Spotlighting the Strong Women in My Life - Part Four

Any acknowledgement of the strong women in my life would be incomplete without mentioning the strongest influence I have had in this: my mom.

Growing up, I think I felt like everyone had a life and parents like mine.  We didn't have a lot of money, I figured no one did.  My parents were fairly strict but also easy going, I thought everyone's were.  My family faced a lot of hardships with my dad's health, but my mom always remained so calm that I thought this was just normal.  It wasn't until I was in my pre-teens I think that I started realizing that my family was odd!

My mom had a difficult upbringing, to understate it.  She did not grow up the way I did, in a secure and loving home, having some degree of certainty.  As a little girl when my mom would challenge me to try things I remember thinking to myself, "my mom would never let anything bad happen to me."  I don't believe my mom grew up with this same confidence.

Of course, the woman I know as my mom today is someone she has grown into over the years.  I did not know her when she was twenty years old, and she will be the first to say that she is not now who she was then.  My mom made choices: choices to live a different life than what she had known as a child.  My mom made choices about who she would marry and how they would raise their children, sometimes making huge sacrifices to do so, but my mom took ownership of those choices.  She made decisions about her career progression, sometimes difficult.  When I was six years old, my dad had a stroke and for some time was incapacitated by it.  My mom was only thirty years old at the time, pregnant with her third child, working very hard to make ends meet.  I remember certain things about this time period very vividly: my mom's calm demeanor (despite what she must have been feeling), three meals a day, a sense of security every night at bedtime.  This was not a given, my mom chose to make these things the reality for her children, and I think about myself now, older than she was then, and I cannot begin to comprehend how difficult it must have been.

I have also had the special privilege of working closely with my mom in a professional setting for the last twenty years.  When I was sixteen, she recommended me for a job in billing at the lab where she worked.  For three years there I learned about management and leadership by observing her.  After relocating to Texas, I did the same thing, working along side her.  She took time to teach me aspects of the job far outside of my own scope, giving me a broad knowledge of the business that I wouldn't otherwise have.  In my current job, I view her as one of my most valued business partners.  We share information to make decisions.  We use each other as a sounding board for ideas and feedback.  We support one another in taking a tough stance when no one else will do so.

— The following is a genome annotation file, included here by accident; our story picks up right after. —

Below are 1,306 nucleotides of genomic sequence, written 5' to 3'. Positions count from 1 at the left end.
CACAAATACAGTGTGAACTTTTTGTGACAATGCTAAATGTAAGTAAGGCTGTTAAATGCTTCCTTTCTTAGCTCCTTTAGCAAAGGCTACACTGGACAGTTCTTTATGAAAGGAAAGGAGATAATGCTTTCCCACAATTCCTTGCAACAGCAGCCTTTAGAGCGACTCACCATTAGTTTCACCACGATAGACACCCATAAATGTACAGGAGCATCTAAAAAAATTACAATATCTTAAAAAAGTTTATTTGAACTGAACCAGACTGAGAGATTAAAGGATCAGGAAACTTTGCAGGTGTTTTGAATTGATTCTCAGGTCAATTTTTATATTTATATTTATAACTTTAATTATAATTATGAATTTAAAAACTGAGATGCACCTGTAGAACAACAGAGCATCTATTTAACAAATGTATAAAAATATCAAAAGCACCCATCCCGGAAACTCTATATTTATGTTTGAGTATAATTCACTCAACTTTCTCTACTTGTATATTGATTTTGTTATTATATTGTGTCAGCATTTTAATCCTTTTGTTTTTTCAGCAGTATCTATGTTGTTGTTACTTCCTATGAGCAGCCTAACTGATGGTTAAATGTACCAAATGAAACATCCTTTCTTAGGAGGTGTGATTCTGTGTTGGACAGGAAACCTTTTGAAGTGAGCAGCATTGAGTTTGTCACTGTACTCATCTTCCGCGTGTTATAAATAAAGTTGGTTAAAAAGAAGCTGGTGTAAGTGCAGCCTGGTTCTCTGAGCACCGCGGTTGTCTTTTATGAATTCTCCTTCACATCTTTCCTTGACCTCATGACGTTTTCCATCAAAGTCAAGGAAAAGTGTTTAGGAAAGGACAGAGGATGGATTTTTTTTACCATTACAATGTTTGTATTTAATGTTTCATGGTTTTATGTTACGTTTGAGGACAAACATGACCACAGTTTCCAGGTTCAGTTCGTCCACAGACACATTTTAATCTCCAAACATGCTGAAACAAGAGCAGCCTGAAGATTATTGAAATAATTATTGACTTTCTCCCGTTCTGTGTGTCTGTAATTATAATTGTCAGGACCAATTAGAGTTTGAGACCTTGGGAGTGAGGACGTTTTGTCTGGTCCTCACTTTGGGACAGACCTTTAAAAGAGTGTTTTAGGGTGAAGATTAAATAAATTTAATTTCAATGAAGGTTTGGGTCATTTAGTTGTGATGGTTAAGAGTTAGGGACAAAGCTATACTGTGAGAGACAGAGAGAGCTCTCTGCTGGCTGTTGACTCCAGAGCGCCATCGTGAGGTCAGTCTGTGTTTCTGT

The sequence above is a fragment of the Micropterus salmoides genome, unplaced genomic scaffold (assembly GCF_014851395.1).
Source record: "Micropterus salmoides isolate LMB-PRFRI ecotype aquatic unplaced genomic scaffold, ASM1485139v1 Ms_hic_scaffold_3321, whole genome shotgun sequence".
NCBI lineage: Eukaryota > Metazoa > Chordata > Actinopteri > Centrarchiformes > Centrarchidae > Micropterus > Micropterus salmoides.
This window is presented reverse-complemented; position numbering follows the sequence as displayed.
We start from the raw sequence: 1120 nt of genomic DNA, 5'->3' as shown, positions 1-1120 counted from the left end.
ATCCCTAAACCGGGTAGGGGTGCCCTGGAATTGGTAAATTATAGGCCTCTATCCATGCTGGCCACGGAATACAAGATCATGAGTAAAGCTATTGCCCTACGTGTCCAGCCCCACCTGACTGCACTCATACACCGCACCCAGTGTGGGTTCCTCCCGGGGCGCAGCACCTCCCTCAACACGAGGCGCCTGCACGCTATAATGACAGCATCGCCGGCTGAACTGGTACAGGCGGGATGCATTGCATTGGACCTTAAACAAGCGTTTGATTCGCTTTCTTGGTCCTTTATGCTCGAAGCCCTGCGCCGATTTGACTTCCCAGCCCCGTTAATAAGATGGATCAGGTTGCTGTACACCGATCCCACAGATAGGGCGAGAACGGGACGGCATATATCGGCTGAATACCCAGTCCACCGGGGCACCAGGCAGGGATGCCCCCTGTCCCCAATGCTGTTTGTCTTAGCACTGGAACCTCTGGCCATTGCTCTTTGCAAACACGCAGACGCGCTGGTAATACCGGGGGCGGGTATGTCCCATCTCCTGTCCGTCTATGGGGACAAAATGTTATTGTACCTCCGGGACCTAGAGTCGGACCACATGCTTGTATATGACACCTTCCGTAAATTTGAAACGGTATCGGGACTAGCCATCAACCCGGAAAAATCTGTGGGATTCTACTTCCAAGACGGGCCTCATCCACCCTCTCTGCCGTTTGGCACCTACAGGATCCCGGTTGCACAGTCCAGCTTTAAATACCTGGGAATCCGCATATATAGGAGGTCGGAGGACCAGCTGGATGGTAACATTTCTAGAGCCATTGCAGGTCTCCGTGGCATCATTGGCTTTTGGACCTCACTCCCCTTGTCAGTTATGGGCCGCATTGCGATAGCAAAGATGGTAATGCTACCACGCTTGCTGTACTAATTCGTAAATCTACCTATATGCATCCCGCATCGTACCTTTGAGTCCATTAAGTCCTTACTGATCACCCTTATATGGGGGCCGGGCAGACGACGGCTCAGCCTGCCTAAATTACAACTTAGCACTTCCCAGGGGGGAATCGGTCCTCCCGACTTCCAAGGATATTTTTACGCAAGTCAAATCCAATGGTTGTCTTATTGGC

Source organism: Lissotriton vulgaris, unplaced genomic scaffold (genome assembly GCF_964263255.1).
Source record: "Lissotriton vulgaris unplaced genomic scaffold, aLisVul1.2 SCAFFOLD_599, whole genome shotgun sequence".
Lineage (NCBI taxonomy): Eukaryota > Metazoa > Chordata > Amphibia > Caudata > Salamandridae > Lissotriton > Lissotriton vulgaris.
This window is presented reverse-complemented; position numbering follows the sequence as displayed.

It would not be an overstatement to say that so much of who I am professionally is a direct product of her time, leadership and support.  There are challenges to working alongside your high performing, outspoken mother, but those challenges are so far overshadowed by the benefits.

In more recent years, as my dad's health declined, I watched my mom again.  She had long been the provider and care giver in the family, a role she never complained about.  She handled the challenges of his health at the end with grace and adapted to her new life after his passing with real courage.  She has never once uttered the words that life is unfair to her. Quite the contrary, she describes herself as extraordinarily blessed.

We all gain strength in different ways and by different influences. My mom will no doubt attribute much of her own strength to the love and support of my dad, who opened her eyes to a different life than she had ever dreamed.  She has also sought out professional mentors over the years who have empowered her to make decisions and speak up.  My mom would also state (as did my dad) that the legacy that she is most proud of is that she has four highly productive, functional and accomplished children, and that we are the living proof of the good choices that they made together.

I laugh when I think that my mom today is silly, hilarious, sometimes crazy.  Sometimes in a meeting I will roll my eyes and she was erupt into laughter.  I think that my mom is known in these two ways: she is sometimes the only one in the room to speak up about the difficult thing, but her preference is to make her life and her work fun for everyone.

Is my mother perfect? No.  And I do not believe I am portraying her through an idealized perspective.  But when people complain to me about how they have no choices or "I just wasn't raised that way" I always think about my mom.  She wasn't raised that way either.  She made hard choices to have a different life, but those choices have paid off.  To me that is the epitome of female empowerment and strength.

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